It’s been a few month since I reviewed my podcast subscriptions. Driving over 150 kilometers every working day gives me plenty of time to readjust my tastes and preferences. Just doesn’t leave me too much time to actually do something about it.
Podcasts are easy to subscribe to. Once you find the ones you like. Finding the ones you like takes forever though. Here’s where WP Tavern’s post “Awesome Geek Podcasts: A Curated List of Tech Podcasts” comes in handy. Cause it provides not one, but two lists of podcasts:
It’s after bits like this one, I think I should spend more time reading documentation:
Create a new transaction.
This routine should _never_ be called by anything other than RT::Ticket. It should not be called from client code. Ever. Not ever. If you do this, we will hunt you down and break your kneecaps. Then the unpleasant stuff will start.
Over the last six years, I’ve become better at using Git for version control. But my conceptions of the index, the working copy, the object graph and remotes have just grown fuzzier.
Sometimes, I can only understand something by implementing it. So, I wrote Gitlet, my own version of Git. I pored over tutorials. I read articles about internals. I tried to understand how API commands work by reading the docs, then gave up and ran hundreds of experiments on repositories and rummaged throught the .git directory to figure out the results.
I discovered that, if approached from the inside out, Git is easy to understand. It is the product of simple ideas that, when combined, produce something very deep and beautiful.
Spoken like a true hacker. My hat is off to you, sir.
A quine is a non-empty computer program which takes no input and produces a copy of its own source code as its only output. The standard terms for these programs in the computability theory and computer science literature are “self-replicating programs”, “self-reproducing programs”, and “self-copying programs”.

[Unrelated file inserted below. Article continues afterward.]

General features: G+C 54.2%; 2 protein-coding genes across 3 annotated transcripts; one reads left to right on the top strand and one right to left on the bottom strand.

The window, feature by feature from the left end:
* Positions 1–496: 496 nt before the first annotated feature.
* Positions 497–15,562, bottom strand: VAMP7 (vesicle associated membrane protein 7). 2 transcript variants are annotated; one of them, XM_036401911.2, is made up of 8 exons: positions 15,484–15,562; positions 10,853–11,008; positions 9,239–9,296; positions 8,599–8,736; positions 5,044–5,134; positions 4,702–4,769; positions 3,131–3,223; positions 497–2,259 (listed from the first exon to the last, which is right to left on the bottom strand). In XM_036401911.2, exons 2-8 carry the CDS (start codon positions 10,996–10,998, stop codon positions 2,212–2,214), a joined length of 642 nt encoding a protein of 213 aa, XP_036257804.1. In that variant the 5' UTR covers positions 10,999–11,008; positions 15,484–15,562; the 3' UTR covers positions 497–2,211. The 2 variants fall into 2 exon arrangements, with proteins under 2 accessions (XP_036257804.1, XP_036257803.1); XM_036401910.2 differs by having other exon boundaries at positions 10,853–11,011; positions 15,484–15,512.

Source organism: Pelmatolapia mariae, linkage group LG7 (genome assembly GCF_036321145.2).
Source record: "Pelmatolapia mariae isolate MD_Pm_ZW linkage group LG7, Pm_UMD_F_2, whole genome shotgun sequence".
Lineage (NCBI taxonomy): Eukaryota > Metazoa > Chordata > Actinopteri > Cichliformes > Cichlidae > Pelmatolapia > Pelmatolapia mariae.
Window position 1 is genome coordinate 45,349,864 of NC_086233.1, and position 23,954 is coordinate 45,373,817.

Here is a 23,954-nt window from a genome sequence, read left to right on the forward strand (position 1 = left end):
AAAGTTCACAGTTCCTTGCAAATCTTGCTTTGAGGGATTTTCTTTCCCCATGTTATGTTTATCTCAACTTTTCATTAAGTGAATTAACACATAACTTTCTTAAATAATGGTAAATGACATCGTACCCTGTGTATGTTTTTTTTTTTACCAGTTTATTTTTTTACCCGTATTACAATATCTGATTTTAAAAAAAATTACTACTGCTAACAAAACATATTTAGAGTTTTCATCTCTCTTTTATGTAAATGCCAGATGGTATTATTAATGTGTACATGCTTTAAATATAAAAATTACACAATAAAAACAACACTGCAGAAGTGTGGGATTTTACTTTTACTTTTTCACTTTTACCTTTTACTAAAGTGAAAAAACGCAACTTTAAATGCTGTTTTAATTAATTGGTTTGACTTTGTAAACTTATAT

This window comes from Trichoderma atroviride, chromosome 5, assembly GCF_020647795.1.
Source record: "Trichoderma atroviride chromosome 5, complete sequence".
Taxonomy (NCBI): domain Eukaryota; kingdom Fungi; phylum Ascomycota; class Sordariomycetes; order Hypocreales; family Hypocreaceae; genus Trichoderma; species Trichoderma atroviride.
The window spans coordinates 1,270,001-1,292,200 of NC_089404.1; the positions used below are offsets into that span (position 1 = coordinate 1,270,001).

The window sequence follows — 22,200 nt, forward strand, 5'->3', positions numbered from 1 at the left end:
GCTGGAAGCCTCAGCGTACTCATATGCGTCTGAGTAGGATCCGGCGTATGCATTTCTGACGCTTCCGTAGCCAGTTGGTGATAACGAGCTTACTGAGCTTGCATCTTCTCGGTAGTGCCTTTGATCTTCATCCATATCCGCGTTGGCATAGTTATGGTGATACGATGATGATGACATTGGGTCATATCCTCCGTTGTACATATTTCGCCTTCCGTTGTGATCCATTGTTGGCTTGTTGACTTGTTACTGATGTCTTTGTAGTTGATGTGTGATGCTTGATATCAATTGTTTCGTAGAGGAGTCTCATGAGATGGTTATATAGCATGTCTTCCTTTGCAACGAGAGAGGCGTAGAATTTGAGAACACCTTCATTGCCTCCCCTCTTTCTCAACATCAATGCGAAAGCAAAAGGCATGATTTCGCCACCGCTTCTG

It’s what I call the “curse of the present.” When you, as a developer, look at the choices used to build a particular application, you’re blown away at the poor decisions made at every turn. “Why, oh why, is this built with Rails when Node.js would be so much better?” or “how could the previous developer not have forseen that the database would need referential integrity when they chose MongoDB?” But what you may not realize is that you are seeing the application as it exists today. When the previous developer (or team) had to develop it, they had to deal with a LOT of unknowns. They had to make many decisions under a cloak of opacity. You are cursed with the knowledge of the present, so the system seems like a hackjob of bad decisions.
But as true as it is, it’s incomplete. It’s not only about the previous developer. It applies to pretty much all systems that you can access as a user. Things just constantly don’t make sense. And while there are many cases of a developer being inadequate, in many more cases IMHO what you are staring is a bunch of unknowns.
It is easy to assume that the guy who did this (this being anything at all) is just a stupid idiot. But that’s only because you don’t know or care. Who’s decision was it? You might think it was a developer, when in fact it was a clueless boss. Or maybe this was the most feasible approach. Or maybe it was the only possible one at the time. How much resources were allocated for this development? Anybody can do better you say, but could they be as good in 15 minutes only – cause that’s how much time was given. Do you know which technology was used and why? These are usually very transparent.
It’s easy to judge without knowing. And I guarantee you that any system can appear terrible if you stare at it long enough. But who needs all this negative energy? Nobody. Look around, try to understand, try to improve the system and learn something new in the process, and the world will surely become a better place.